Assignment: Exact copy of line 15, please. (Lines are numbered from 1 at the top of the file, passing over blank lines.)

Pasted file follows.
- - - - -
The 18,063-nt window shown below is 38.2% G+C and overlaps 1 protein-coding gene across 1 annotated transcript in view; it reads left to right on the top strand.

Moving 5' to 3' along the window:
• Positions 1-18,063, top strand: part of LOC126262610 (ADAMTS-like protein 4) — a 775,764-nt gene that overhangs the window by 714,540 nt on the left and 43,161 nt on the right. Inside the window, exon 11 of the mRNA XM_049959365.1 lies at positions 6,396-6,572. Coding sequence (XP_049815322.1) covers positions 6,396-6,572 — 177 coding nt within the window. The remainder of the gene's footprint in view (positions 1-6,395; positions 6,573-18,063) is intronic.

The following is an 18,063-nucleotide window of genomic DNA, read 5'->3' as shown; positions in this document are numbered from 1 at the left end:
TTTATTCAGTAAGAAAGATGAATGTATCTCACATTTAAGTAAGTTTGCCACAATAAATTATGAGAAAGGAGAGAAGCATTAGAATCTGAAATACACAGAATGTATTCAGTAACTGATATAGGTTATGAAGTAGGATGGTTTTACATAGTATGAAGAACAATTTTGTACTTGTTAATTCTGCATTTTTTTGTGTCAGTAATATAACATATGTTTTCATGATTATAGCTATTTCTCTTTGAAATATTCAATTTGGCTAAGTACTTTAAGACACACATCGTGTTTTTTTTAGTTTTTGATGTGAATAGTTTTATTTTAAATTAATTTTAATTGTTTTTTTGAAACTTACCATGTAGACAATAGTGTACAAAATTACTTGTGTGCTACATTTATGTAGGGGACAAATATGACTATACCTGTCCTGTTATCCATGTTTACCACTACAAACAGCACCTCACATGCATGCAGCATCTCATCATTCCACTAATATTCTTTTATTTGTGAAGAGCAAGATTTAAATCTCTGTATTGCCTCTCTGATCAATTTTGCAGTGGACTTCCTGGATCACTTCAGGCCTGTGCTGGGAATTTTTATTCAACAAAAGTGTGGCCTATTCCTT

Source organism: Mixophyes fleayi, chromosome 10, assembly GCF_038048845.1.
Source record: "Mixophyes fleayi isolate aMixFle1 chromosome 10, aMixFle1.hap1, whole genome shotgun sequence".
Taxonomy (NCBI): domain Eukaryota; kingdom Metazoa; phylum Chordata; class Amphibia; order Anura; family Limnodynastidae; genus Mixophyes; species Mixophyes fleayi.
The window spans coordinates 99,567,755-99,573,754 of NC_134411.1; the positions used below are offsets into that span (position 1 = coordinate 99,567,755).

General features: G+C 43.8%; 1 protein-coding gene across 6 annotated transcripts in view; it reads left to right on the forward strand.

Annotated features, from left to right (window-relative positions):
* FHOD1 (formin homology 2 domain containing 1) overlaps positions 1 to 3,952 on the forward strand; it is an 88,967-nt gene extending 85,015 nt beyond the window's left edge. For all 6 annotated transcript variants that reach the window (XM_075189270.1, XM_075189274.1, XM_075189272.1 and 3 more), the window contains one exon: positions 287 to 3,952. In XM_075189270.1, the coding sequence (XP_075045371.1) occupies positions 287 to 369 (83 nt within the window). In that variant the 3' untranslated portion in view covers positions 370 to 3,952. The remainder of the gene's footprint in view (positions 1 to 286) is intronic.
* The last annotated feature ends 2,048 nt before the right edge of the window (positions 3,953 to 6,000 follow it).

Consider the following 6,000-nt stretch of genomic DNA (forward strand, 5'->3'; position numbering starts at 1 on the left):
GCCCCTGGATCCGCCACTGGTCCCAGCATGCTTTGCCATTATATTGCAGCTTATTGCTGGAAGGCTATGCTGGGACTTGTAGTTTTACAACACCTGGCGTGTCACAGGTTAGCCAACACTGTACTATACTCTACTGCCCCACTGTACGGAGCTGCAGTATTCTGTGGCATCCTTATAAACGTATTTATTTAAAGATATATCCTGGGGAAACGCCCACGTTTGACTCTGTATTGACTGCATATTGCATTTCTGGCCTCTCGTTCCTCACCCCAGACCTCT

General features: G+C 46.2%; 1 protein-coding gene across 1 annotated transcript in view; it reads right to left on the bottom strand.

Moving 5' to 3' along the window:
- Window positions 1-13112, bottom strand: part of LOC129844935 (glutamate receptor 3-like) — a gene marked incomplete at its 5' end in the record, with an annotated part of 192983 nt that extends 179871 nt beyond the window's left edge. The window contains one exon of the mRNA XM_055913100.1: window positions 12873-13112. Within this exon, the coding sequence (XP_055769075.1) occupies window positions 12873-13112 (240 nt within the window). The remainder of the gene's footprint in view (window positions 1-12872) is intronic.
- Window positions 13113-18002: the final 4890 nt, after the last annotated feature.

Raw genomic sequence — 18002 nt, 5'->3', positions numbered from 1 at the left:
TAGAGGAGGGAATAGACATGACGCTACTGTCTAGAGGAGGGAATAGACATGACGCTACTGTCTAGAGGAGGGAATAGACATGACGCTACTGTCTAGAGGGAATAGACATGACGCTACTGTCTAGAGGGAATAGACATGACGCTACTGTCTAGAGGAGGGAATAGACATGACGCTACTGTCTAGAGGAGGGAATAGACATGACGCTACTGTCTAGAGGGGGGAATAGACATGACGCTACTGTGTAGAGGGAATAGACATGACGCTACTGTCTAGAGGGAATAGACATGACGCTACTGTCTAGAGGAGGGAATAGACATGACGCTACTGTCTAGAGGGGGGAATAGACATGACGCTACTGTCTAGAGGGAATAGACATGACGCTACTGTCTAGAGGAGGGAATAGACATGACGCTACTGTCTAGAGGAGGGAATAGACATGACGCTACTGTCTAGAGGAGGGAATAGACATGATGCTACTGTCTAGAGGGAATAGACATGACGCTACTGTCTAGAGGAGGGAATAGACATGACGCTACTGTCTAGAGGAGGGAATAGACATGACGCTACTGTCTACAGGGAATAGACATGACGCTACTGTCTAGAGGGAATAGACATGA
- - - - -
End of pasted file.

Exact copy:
GCCCCTGGATCCGCCACTGGTCCCAGCATGCTTTGCCATTATATTGCAGCTTATTGCTGGAAGGCTATGCTGGGACTTGTAGTTTTACAACACCTGGCGTGTCACAGGTTAGCCAACACTGTACTATACTCTACTGCCCCACTGTACGGAGCTGCAGTATTCTGTGGCATCCTTATAAACGTATTTATTTAAAGATATATCCTGGGGAAACGCCCACGTTTGACTCTGTATTGACTGCATATTGCATTTCTGGCCTCTCGTTCCTCACCCCAGACCTCT